Lawrence Harmon

Red flags on the beach

When beaches have inaccurate warning signs, more than a swim is at stake


State officials might consider flying old dish rags from the lifeguard stands at Boston Harbor beaches. They would be about as useful as the red flags now used to warn bathers about high bacteria counts.

The Department of Conservation and Recreation tests harbor beaches daily or weekly for the presence of Enterococcus, a bacteria species typically found in human and animal waste, and present in sewage. If more than 104 “colony forming units’’ are discovered per 100 milliliters of bathing water, swimmers risk gastrointestinal and other ailments.

Posting red flags under such conditions sounds like a responsible plan until you learn that it takes a full day for conservation officials to process that sample. The decision to dive in today is based on yesterday’s results.


On Wednesday, a Boston Harbor advocacy group — Save the Harbor/Save the Bay — released a report card on the water quality at 18 Boston-area beaches. Nine of the beaches passed more than 90 percent of the stringent water quality tests, with Nantasket topping the list. Only Tenean Beach in Dorchester and King’s Beach in Lynn slipped below 80 percent.

“Most of our beaches deserve a fairly high grade,’’ said Save the Harbor’s Bruce Berman. “But I would flunk the red flags.’’

The flag flap is a reminder of how far the Boston Harbor beaches have come since the filthy 1980s. The subsequent court-mandated cleanup of Boston Harbor has been such a stunning success that people are now raising a fuss about being kept out of the water because it’s clean, not dirty.

The beaches in South Boston are prime examples. They benefited enormously from the Massachusetts Water Resources Authority’s recent completion of a tunnel below Day Boulevard that captures both contaminated storm water and sewage that would otherwise wind up on the beach. Last year, Carson Beach flew red flags just two times indicating high bacterial levels. But both turned out wrong, according to Save the Harbor’s data. There were two so-called exceedances at the beach. But on those days, the beach flew blue flags indicating it was safe to swim.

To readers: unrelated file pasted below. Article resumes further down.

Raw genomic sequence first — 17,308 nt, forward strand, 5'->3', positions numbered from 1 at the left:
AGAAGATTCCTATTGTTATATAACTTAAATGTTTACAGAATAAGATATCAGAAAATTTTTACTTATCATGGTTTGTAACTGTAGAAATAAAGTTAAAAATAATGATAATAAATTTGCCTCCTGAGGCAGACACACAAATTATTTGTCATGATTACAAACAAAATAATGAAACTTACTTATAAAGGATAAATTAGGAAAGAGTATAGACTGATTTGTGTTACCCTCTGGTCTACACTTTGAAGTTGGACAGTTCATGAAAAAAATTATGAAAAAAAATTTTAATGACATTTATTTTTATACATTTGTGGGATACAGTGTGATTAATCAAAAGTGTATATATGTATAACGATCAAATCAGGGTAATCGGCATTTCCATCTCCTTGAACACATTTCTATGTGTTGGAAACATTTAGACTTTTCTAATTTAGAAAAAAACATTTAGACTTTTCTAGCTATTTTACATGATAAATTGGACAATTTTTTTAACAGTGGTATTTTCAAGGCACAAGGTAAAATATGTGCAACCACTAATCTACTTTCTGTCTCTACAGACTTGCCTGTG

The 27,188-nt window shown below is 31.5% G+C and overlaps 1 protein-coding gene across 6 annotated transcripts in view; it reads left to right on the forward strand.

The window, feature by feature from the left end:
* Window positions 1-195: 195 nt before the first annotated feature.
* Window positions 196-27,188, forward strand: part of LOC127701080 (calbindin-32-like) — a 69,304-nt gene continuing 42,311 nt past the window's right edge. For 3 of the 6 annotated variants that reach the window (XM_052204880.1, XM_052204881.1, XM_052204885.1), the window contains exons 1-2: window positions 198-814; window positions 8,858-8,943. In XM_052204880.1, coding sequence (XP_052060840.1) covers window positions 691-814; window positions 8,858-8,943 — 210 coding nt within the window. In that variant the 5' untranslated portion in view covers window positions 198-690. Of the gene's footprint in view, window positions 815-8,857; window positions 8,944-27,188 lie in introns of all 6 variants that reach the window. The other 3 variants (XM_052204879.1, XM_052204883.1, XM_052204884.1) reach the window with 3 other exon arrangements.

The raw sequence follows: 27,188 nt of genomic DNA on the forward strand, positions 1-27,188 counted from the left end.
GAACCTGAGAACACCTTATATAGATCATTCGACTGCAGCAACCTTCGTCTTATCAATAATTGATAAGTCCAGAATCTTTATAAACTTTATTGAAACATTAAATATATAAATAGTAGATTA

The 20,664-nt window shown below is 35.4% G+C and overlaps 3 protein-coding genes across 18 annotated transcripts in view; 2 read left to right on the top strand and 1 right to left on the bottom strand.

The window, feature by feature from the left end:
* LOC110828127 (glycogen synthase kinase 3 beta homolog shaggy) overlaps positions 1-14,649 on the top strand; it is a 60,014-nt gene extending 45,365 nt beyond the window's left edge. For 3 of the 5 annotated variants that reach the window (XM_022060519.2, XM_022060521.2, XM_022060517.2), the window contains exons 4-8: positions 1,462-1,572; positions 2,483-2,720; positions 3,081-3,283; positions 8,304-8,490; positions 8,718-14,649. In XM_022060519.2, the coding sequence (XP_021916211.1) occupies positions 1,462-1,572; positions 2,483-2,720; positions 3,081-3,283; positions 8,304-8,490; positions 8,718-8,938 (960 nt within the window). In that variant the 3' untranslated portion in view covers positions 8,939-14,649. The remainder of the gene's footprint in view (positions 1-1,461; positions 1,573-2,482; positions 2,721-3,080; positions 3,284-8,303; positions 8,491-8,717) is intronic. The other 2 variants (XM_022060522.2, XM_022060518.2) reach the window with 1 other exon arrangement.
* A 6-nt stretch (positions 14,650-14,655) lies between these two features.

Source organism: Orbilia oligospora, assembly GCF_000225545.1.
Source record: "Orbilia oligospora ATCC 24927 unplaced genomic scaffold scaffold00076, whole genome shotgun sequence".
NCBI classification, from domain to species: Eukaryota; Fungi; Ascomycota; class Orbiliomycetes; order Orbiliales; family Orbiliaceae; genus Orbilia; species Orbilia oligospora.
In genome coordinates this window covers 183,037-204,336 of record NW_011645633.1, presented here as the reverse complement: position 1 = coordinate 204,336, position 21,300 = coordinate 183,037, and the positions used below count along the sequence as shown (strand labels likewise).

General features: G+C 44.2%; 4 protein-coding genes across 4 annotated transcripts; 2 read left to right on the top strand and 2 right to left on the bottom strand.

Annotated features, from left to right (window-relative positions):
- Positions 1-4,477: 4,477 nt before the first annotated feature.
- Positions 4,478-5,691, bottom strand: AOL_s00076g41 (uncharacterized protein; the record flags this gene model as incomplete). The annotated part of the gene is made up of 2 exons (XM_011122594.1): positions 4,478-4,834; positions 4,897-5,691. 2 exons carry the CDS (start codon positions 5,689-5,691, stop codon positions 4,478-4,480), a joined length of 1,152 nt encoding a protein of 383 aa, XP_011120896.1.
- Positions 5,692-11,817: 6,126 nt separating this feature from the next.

The dirtier the beach, the higher the stakes. Wollaston Beach in Quincy has a reputation for great food stands and marginal water quality. It’s also one the easiest beaches to reach for Boston-area families who aren’t part of the “cottage on the Cape’’ crowd. Last year, red flags flew 17 times on the portion of the beach near Sachem Street. Ten were wrong. That translates into a lot of families sweltering unnecessarily. On three occasions, bathers were beckoned into the water by blue flags that also turned out to be wrong.

Gary Briere is in charge of beach testing for the Department of Conservation and Recreation. He acknowledges that the current flag system “is not satisfying our needs to provide accurate information.’’ But his hands are tied by state and federal laws requiring beaches to be monitored and posted for bacterial contamination.

Officials at the state Department of Public Health are sympathetic, but only to a point.

“I’d rather see someone out of the water for an additional day than (see them) run the risk of illness,’’ said Suzanne Condon, director of the agency’s environmental health unit.

After spending nearly $5 billion to make the harbor swimmable, that shouldn’t be the choice.

And there is a better way.


When storms tax sewer systems, it increases the likelihood that sewage and stormwater will be released on the beach. Scientists have found that rainfall measurements on the previous day are a significantly better predictor of contamination on many beaches than day-old bacteria samples. A 2003 study on the effects of previous rain on four Boston Harbor beaches from 1996 to 2000 by the Harvard School of Public Health has shown this to be the case.

Such data already have prompted DCR’s Briere to post red flags at several Boston Harbor beaches based on specific rainfall measurements. But federal and state laws still require him to post on days that he thinks the water is clean.

This summer, a do-it-yourself system might be the best option on Boston Harbor beaches. If it rained heavily the day before, stay out of the water and let the tide cycles do their work. As for the red flags, obey them at the risk of ruining a nice day at the beach.

Lawrence Harmon can be reached at harmon@globe.com.